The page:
Fashion Show raises money for autistic children and their families

Sunday, March 9, 2008 | 6:24 p.m. CDT; updated 12:45 a.m. CDT, Sunday, July 20, 2008
The Model Citizen Fashion Show, which benefited the Thompson Center for Autism and Neurodevelopmental Disorders, raised more than $100,000, organizers said. The event was emceed by Jann Carl of "Entertainment Tonight" and KOMU-TV news anchor Megan Murphy. It featured fashion by designers from MU and Stephens College.

COLUMBIA — Backstage at the Model Citizen Fashion Show on Saturday night, colorful clothes lined the racks and boxes of shoes lay about the floor as more than 60 models dashed in and out of changing areas. In the bathroom, girls clustered around the large mirror with curling irons and hair spray in hand, preparing themselves for their walk down the runway.

The show, which benefited the Thompson Center for Autism and Neurodevelopmental Disorders, featured pieces from 17 designers and Missouri clothing stores and included pieces designed by students from Stephens College and MU.

Jann Carl of “Entertainment Tonight” and KOMU-TV news anchor Megan Murphy emceed the event, which is in its second year. It raised more than $100,000, organizers said.

Saturday’s event was the culmination of months of planning by all those involved in the show, including staff members at the Thompson Center.

Jeannetta Hartley, a Stephens College alumna who modeled in the show for the first time, was struck by the elegance and excitement at the event.

“The setup is really pretty and elegant,” she said after finishing a practice on the runway before the event.

Audience members cheered and clapped for the models as they walked down the runway, but they were especially entranced with the children, who modeled at the end of the show. One child was so impressed with the favor he received during his walk down the runway that he turned and walked back down the runway for a second time, flashing open his jacket for the audience.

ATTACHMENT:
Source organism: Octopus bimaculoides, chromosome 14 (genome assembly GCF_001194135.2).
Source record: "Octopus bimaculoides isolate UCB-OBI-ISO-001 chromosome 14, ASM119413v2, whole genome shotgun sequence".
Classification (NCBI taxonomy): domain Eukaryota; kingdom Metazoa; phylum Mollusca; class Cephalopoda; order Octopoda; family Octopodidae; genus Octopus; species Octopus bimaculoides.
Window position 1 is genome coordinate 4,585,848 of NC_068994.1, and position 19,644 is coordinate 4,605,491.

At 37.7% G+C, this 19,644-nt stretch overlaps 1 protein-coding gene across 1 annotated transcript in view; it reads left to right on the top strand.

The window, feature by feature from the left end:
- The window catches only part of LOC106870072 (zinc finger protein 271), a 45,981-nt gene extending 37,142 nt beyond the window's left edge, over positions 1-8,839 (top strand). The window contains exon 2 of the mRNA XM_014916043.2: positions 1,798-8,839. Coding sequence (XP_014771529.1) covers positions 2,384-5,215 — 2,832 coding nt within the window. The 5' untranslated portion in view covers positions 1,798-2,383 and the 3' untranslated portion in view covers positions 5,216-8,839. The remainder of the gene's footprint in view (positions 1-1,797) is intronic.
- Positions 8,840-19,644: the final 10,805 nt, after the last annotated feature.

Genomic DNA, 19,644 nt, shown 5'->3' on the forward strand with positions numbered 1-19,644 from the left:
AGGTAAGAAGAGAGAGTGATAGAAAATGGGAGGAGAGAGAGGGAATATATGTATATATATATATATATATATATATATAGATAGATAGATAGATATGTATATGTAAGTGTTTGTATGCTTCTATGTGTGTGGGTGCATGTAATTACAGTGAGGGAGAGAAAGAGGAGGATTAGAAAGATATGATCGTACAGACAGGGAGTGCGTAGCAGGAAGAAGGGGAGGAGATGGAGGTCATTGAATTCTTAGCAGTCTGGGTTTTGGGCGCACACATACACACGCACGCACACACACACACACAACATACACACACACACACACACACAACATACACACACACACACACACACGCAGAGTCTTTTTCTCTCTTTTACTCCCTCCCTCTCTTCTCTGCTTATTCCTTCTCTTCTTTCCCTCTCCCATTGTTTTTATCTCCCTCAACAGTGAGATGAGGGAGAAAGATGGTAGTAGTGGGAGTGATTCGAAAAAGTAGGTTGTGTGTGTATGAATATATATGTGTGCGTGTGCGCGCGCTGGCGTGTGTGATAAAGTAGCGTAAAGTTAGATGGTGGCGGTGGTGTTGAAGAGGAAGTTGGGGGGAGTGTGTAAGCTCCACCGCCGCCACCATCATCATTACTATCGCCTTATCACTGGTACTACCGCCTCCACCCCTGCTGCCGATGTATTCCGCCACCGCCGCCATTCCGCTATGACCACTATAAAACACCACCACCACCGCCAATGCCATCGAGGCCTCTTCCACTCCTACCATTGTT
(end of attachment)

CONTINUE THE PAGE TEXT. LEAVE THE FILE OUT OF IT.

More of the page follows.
Before the show’s finale, William Thompson, who established the Thompson Center with his wife, Nancy, presented a video of autistic children and their families. Thompson said he hopes the center will someday be the leader in the U.S. for the research and care of autistic children.

The Thompson Center, established in 2005, provides clinical services to patients, researches autism and neurodevelopmental disorders, conducts training sessions and provides support resources for families of children with autism.

Christy Sontag, a model in the show, said afterward that she was nervous before going onstage, but was glad she did the show because it was for a good cause.

“It was so fun. I smiled the whole time,” Sontag said.

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